This naming structure makes it possible to archive logs from all machines in the cluster in a single directory, if needed, since the filenames are unique.

The username in the logfile name is actually the default for the HADOOP_IDENT_STRING setting in hadoop-env.sh. If you wish to give the Hadoop instance a different identity for the purposes of naming the logfiles, change HADOOP_IDENT_STRING to be the identifier you want.

SSH settings

The control scripts allow you to run commands on (remote) worker nodes from the master node using SSH. It can be useful to customize the SSH settings, for various reasons. For example, you may want to reduce the connection timeout (using the ConnectTimeout option) so the control scripts don’t hang around waiting to see whether a dead node is going to respond. Obviously, this can be taken too far. If the timeout istoo low, then busy nodes will be skipped, which is bad.

Another useful SSH setting is StrictHostKeyChecking, which can be set to no to automatically add new host keys to the known hosts files. The default, ask, is to prompt the user to confirm they have verified the key fingerprint, which is not a suitable setting in a large cluster environment.

To pass extra options to SSH, define the HADOOP_SSH_OPTS environment variable in hadoop-env.sh. See the ssh and ssh_config manual pages for more SSH settings.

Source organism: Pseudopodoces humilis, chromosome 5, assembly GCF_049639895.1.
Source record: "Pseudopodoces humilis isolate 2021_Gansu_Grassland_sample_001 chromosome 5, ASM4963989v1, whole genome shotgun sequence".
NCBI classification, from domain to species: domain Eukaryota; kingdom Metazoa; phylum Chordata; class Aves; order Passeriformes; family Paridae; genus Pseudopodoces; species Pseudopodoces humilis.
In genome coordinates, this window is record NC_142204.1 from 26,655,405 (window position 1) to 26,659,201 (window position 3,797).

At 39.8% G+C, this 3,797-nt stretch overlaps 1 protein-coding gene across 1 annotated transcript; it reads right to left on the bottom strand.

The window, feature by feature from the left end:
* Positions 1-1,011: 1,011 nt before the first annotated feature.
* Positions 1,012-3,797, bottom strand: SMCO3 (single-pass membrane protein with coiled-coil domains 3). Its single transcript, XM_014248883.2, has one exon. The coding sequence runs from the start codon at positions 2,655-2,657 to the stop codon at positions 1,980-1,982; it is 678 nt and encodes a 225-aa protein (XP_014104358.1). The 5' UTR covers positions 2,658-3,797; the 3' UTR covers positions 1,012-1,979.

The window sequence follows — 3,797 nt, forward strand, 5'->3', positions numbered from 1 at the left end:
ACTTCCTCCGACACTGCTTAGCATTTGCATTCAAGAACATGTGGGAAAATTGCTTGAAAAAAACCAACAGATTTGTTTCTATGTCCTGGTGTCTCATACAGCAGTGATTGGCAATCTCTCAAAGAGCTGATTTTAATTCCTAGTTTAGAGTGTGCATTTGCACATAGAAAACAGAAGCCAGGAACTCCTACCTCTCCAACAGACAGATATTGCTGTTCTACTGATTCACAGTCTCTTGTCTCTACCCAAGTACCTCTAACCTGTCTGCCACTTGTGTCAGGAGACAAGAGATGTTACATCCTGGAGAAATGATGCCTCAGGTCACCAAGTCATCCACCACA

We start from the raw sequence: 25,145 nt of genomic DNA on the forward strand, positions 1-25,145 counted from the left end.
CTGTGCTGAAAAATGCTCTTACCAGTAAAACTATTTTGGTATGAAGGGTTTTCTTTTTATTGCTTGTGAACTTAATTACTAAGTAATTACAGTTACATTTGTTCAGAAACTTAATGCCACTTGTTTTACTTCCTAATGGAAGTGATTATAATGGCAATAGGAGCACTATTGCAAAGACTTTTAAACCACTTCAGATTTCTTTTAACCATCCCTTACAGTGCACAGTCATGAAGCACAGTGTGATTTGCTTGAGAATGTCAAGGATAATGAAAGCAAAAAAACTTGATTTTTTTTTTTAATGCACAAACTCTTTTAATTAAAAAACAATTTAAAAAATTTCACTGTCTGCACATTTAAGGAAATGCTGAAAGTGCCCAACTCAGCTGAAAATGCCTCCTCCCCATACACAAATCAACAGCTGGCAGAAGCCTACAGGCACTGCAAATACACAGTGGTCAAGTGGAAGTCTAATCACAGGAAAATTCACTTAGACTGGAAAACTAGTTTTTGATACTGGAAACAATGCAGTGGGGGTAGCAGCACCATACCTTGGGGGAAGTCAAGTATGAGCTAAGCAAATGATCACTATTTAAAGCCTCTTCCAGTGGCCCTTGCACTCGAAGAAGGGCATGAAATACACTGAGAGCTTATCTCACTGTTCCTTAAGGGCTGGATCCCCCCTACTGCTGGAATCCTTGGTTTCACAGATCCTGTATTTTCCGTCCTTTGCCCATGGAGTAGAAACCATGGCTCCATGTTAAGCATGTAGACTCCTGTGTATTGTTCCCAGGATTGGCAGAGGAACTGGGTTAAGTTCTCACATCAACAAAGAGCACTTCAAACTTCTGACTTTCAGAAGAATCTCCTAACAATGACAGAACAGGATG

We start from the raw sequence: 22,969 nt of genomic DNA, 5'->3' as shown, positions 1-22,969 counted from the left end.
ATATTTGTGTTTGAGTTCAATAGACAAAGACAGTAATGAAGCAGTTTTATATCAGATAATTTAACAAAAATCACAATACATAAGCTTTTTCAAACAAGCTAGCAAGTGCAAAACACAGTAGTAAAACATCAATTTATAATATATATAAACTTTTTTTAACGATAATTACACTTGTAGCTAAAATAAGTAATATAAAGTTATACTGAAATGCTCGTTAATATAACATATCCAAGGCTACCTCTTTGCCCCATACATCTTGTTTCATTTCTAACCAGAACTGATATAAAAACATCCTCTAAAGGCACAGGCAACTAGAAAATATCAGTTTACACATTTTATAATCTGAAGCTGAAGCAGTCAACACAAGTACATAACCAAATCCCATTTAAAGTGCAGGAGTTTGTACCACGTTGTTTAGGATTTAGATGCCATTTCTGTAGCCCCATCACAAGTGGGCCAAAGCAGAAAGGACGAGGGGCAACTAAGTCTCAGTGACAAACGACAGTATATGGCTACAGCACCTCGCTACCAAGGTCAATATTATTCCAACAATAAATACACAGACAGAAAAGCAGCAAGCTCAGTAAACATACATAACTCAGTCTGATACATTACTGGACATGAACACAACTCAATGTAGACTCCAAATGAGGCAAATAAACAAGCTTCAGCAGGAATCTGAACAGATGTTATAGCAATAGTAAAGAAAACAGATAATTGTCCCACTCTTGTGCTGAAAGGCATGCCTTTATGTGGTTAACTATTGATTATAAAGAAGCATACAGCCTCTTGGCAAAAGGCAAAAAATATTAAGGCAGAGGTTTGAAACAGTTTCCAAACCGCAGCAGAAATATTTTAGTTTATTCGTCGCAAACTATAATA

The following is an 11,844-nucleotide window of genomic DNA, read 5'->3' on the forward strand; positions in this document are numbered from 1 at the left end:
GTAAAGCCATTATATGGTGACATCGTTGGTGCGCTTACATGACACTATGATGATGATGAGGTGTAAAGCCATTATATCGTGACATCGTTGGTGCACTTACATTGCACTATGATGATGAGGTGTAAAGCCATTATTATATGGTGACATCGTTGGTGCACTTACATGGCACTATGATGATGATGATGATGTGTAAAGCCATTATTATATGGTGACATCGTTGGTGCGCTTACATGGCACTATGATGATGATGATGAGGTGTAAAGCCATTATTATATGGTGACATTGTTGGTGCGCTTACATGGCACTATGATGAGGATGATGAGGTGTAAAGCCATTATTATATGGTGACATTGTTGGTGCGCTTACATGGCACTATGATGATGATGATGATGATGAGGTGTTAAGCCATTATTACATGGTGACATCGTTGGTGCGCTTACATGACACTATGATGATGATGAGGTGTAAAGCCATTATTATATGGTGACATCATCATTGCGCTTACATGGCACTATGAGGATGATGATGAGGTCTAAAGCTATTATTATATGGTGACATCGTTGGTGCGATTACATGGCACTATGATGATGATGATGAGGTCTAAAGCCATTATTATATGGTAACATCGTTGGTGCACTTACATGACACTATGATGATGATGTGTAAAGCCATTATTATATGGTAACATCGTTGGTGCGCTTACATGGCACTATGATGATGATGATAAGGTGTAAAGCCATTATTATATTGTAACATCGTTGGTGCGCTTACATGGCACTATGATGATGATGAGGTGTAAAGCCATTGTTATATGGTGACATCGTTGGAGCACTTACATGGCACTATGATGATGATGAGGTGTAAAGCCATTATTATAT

The Hadoop control scripts can distribute configuration files to all nodes of the cluster using rsync. This is not enabled by default, but by defining the HADOOP_MASTER setting in hadoop-env.sh, worker daemons will rsync the tree rooted at HADOOP_MASTER to the local node’s HADOOP_INSTALL whenever the daemon starts up.

What if you have two masters a namenode and a jobtracker on separate machines? You can pick one as the source and the other can rsync from it, along with all the workers. In fact, you could use any machine, even one outside the Hadoop cluster, to rsync from.

Because HADOOP_MASTER is unset by default, there is a bootstrapping problem: how do we make sure hadoop-env.sh with HADOOP_MASTER set is present on worker nodes? For small clusters, it is easy to write a small script to copy hadoop-env.sh from the master to all of the worker nodes. For larger clusters, tools like dsh can do the copies in parallel. Alternatively, a suitable hadoop-env.sh can be created as a part of the automated installation script (such as Kickstart).